NewsCovering Louisiana

Actions

Blue Cross Blue Shield: La. has nation’s highest rate of ADHD diagnoses among kids

Blue Cross and Blue Shield of La.: State has nation’s highest rate of ADHD diagnoses among kids
Default-Image_1280x720.png
Posted at 2:57 PM, Aug 15, 2019
and last updated 2019-08-15 15:57:25-04

(PRESS RELEASE)

BATON ROUGE, La. - Louisiana's children are experiencing a shocking impact from Attention Deficit/Hyperactivity Disorder (ADHD), according to a new study of medical claims by the Blue Cross Blue Shield Association (BCBSA).

ADHD is a disorder that limits a person's ability to focus, hold attention or control impulsive behavior.

The report shows that Louisiana has the highest ADHD diagnosis rate in the nation among children ages 2-11 at 11%. The report, which covers 2010 to 2017, shows Louisiana also had the highest variation from the national average at 4.6, and the top two metropolitan areas (MSAs) for diagnosis rate, with Baton Rouge at 11.6 and New Orleans at 10.5 diagnoses per 100 members, respectively.

"As the medical community is understanding more about ADHD, it's leading to more young people being diagnosed with this condition," said Blue Cross and Blue Shield of Louisiana Chief Medical Officer Dr. Vindell Washington.

"This gives us an opportunity to connect children with targeted interventions and services while they're still in elementary school, so they will be able to better manage their symptoms and be less affected by ADHD as they go through adolescence into adulthood," Washington said.

Nationally, almost 2.4 million commercially insured children were diagnosed with ADHD, climbing 31% from 2010 to 2017.

Part of the Blue Cross Blue Shield Health of America® series, "The Impact of Attention Deficit Hyperactivity Disorder on the Health of America's Children [bcbs.com]" found that about 40% of children with ADHD across the country were also diagnosed with at least one other behavioral health disorder.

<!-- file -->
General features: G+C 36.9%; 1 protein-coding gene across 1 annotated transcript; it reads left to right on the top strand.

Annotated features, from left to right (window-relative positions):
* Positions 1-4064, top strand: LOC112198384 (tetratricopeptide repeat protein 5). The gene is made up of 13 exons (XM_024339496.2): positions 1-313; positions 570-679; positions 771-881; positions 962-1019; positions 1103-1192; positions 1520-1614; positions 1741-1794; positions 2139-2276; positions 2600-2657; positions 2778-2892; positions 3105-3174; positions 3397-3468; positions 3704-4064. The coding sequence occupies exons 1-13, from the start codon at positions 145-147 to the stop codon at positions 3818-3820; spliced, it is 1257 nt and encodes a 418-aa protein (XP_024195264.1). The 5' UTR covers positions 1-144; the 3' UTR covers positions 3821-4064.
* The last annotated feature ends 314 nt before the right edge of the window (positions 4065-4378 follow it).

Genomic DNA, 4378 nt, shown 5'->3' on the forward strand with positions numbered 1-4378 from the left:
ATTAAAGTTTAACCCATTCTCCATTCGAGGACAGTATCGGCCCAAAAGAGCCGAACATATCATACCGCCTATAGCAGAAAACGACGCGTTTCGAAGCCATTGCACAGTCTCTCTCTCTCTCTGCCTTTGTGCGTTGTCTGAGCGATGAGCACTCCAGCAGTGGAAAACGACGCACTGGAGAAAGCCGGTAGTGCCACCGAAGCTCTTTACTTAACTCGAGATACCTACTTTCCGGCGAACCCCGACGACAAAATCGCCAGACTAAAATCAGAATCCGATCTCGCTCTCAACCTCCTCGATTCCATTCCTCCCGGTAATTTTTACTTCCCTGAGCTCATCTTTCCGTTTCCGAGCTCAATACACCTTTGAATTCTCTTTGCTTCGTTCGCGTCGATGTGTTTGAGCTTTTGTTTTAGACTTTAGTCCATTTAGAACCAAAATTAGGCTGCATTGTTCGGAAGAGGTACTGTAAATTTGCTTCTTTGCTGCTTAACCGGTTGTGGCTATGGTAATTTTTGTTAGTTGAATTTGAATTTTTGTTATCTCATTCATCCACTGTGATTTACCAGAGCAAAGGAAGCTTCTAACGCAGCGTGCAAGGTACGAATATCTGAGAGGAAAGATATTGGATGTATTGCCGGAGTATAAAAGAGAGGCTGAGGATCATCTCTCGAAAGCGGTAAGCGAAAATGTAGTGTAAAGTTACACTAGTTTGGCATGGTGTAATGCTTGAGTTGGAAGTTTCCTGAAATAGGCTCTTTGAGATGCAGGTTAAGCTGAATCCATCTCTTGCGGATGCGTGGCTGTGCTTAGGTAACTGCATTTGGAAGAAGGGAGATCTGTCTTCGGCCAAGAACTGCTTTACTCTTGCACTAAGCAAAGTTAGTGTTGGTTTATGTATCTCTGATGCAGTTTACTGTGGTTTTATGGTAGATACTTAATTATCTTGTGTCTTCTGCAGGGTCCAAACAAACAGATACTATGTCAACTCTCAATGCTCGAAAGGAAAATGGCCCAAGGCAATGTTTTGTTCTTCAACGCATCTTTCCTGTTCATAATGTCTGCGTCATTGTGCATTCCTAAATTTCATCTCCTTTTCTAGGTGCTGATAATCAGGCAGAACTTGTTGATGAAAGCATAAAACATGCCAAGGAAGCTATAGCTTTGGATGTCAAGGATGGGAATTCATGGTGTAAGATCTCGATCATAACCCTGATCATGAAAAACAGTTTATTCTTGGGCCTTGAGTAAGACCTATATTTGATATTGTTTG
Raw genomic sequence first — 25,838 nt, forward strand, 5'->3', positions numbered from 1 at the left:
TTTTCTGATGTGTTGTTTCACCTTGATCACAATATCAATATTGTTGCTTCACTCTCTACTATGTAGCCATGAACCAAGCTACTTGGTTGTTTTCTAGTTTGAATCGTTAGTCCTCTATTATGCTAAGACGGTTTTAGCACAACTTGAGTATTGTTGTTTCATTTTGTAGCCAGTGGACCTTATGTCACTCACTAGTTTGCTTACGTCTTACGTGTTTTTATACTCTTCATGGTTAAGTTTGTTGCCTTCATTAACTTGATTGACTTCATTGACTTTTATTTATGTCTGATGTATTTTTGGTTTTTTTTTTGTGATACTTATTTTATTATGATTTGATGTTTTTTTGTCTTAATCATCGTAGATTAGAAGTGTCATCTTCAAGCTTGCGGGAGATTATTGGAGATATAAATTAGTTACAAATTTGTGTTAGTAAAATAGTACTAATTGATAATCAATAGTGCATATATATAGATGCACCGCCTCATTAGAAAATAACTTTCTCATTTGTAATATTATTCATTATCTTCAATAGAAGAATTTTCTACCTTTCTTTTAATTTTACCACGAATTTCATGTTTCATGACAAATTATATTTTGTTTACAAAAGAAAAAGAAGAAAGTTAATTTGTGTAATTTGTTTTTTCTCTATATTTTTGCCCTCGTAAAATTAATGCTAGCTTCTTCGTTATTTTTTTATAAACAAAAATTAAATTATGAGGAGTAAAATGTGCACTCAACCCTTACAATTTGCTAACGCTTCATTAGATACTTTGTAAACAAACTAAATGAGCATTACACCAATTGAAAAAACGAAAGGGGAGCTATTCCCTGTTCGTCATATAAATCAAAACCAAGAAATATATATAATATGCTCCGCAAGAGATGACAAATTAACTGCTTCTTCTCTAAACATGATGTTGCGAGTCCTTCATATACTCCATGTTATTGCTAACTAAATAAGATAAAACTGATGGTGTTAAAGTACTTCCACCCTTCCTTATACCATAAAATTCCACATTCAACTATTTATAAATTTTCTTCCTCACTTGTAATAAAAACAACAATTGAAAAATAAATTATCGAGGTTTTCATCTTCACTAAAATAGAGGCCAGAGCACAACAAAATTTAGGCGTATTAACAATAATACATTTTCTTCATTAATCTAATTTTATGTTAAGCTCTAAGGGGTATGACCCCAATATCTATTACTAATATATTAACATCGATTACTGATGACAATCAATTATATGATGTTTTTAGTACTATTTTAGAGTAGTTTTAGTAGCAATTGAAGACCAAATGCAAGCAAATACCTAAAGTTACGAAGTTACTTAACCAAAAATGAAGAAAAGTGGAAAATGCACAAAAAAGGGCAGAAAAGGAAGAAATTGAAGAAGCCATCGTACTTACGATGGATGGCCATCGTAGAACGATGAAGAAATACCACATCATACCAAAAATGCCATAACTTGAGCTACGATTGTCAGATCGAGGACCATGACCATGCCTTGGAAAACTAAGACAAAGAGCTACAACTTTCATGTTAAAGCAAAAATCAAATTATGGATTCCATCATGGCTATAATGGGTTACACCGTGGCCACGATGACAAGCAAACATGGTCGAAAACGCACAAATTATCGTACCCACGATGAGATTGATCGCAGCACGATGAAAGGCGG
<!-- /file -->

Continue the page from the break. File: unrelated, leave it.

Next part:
In Louisiana, 6.9% of children are receiving only behavioral therapy to treat ADHD, while 61.7% are only being treated with ADHD medication. About 21% in Louisiana are being treated with both.

Nearly half of children with ADHD in the U.S. were treated only with medication in 2017, though the report shows this number is beginning to decline. According to experts, the best way to treat ADHD is through a combination of both medication and behavioral therapy.

Study results indicated there may be a focus on Southern states, with the following highlights:

  • Louisiana has the highest diagnosis rate at 11%, the highest variation from national average at 4.6 and the top two MSAs for diagnosis rates, with Baton Rouge at 11.6 and New Orleans at 10.5.
  • Louisiana also has the highest medication-only treatment rate of 61.7%.
  • Georgia at 8.3 per 100 members and South Carolina at 8.2 also have high diagnosis rates, as well as high medication-only treatment rates, with South Carolina at 61.5% and Georgia at 60%.

Additional national findings from the study are:

  • Diagnosis rates are higher in the South and lower in the West, with a nearly three-fold difference between the rates of the highest and lowest states.
  • All states saw an increase in diagnosis rates of ADHD in children from 2010 to 2017 except North Dakota, which decreased 9% from 6.3 to 5.7.
  • ADHD is most prevalent among middle school-aged children (11-13 years old), and boys are diagnosed about twice as often as girls.
  • ADHD accounts for 16% of the impact all health conditions have on Generation Z (0-19 years old).

The diagnosis rate in Baton Rouge was 11.6 per 100 in 2017, 5.2% higher than the national rate and also higher than New Orleans' rate of 10.5. New Orleans' rate represented a 4.1% variation from the national average. The percent change of diagnosis from 2010 to 2017 in Baton Rouge was 34%, in New Orleans, 49%, and the national rate, 31%.

"Through these findings, we're seeing a change in what was traditionally understood amongst the medical community, which is that ADHD diagnoses are actually more prevalent among middle school children, not elementary school," said Dr. Vincent Nelson, vice president, Medical Affairs for BCBSA. "The data also revealed higher diagnosis rates in the South, and that region of the U.S. has a larger portion of children treated with medication only. Knowing this information, we're focused on ways we can provide more access to therapists and behavioral health experts to change this trend."